(Okay, I’ve never actually tried the undressing part, but I bet I could do it if I could find a pool that allowed this kind of shenanigans.)
Others posed more of a challenge.
#3. Understand the rules of basket ball, volley ball, long ball, tether ball, and captain ball.
I’m solid on basket ball, volley ball, and tether ball. Long ball turns out to be a simplified form of cricket. But I got totally muddled up trying to master the rules of captain ball.
(There’s no picture of this badge, but it’s a silver star, they tell us.)
Must complete one year of regular attendance.
So participation trophies aren’t just a millennial thing! Not in the cards for me, though.
#1. Must pass an examination equal to that required to obtain a permit or license to operate an automobile in her community.
I live in Cape Town, and I’ll be able to convert my U.S. license to a South African one without taking a test once my South African ID comes through. Just as well, because I took a practice test and got 4 out of 10. In my defense, the questions were like this:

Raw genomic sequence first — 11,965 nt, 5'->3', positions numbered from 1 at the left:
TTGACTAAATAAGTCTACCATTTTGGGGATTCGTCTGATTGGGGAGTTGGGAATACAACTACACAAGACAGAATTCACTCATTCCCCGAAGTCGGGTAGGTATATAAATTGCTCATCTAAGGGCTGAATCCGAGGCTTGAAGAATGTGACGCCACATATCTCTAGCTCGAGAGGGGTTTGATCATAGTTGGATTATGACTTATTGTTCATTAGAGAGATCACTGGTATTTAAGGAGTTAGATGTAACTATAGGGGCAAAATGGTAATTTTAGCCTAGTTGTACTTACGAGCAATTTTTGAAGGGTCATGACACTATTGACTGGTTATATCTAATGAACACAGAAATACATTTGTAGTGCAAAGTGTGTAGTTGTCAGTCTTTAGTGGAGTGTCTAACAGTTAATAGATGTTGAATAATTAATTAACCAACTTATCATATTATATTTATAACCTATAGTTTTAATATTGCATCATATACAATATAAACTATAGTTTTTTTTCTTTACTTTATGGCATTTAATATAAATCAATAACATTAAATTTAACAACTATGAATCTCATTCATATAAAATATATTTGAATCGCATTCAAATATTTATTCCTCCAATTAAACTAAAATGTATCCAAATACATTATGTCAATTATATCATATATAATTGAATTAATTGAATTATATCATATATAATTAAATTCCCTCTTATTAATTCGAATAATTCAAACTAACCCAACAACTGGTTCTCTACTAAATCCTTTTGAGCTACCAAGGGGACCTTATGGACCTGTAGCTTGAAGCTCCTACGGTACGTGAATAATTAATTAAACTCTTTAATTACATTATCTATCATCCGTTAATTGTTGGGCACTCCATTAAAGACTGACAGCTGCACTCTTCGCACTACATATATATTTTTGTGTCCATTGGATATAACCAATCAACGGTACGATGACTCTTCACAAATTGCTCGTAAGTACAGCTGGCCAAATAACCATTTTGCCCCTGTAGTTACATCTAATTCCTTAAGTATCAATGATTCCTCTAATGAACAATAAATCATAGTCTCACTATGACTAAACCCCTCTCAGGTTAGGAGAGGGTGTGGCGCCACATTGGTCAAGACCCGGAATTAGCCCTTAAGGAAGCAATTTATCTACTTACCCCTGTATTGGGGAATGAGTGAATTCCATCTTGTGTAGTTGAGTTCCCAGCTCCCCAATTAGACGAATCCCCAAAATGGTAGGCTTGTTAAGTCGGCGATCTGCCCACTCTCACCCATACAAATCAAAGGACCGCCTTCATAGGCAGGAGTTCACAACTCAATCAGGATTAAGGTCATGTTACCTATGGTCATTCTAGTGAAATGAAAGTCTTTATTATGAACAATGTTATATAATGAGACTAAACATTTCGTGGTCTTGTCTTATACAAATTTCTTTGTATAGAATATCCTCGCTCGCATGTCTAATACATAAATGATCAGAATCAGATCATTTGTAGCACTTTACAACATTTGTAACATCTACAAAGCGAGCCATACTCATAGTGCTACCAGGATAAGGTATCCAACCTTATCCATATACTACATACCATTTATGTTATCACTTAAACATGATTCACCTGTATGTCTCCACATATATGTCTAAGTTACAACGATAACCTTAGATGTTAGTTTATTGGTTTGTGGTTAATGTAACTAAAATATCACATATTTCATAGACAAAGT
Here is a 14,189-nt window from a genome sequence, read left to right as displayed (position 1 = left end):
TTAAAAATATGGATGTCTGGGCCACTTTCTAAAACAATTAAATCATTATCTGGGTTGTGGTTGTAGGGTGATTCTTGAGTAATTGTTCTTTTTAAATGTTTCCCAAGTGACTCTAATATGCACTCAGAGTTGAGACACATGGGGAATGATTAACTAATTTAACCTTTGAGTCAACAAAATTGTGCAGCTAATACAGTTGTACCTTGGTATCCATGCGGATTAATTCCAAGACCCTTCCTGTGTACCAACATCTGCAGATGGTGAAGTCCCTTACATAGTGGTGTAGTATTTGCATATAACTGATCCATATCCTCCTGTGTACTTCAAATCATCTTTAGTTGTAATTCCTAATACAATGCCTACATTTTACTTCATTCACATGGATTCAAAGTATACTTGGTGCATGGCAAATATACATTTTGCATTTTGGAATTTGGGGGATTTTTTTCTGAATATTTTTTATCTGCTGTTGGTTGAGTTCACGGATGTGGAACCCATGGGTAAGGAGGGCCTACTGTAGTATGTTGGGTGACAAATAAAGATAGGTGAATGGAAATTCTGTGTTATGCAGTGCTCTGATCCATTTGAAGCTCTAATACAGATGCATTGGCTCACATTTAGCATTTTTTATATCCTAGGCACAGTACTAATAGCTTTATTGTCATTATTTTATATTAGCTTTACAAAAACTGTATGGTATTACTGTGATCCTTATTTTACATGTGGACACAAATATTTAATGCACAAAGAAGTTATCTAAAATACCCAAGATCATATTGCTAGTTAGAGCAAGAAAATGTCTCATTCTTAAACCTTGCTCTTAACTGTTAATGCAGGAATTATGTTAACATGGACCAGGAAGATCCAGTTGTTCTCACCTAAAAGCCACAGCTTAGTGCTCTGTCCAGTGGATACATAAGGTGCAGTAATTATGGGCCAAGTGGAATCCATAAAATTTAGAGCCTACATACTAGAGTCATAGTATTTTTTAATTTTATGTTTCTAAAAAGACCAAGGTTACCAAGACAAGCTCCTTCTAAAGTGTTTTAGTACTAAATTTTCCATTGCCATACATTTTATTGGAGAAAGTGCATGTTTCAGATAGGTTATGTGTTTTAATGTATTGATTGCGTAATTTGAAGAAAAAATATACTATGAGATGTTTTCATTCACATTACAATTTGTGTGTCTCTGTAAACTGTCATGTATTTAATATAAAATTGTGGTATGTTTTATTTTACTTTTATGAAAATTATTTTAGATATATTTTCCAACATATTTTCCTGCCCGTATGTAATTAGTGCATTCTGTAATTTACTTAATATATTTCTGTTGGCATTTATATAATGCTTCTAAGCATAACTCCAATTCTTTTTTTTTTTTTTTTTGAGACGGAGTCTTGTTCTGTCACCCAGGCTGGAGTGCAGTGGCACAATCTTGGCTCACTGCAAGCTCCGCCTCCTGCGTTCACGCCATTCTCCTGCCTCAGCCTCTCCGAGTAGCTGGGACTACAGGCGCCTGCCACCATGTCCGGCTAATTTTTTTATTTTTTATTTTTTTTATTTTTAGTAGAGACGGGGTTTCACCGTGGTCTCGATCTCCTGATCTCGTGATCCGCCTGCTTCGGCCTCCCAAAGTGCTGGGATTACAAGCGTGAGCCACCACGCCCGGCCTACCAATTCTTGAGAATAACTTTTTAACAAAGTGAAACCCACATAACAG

Since I never, ever park anywhere near a bridge or abandon my car on a rural road for even one minute, I’m not too worried. But I’m not getting a badge either.
To obtain a merit badge for aviation, a Scout must:
- Have a knowledge of the theory of the aeroplane, helicopter,*** and ornithopter, and of the spherical and dirigible balloon.
- Have made a working model of any type of heavier than air machine, that will fly at least twenty-five yards; and have built a box kite that will fly…
- BIRD STUDY
To secure this badge, a Scout must:
#1. Give list of 50 well-known wild birds of the United States.
#2. State game bird laws of her state.
#3. Give list of 50 wild birds personally observed and identified in the open…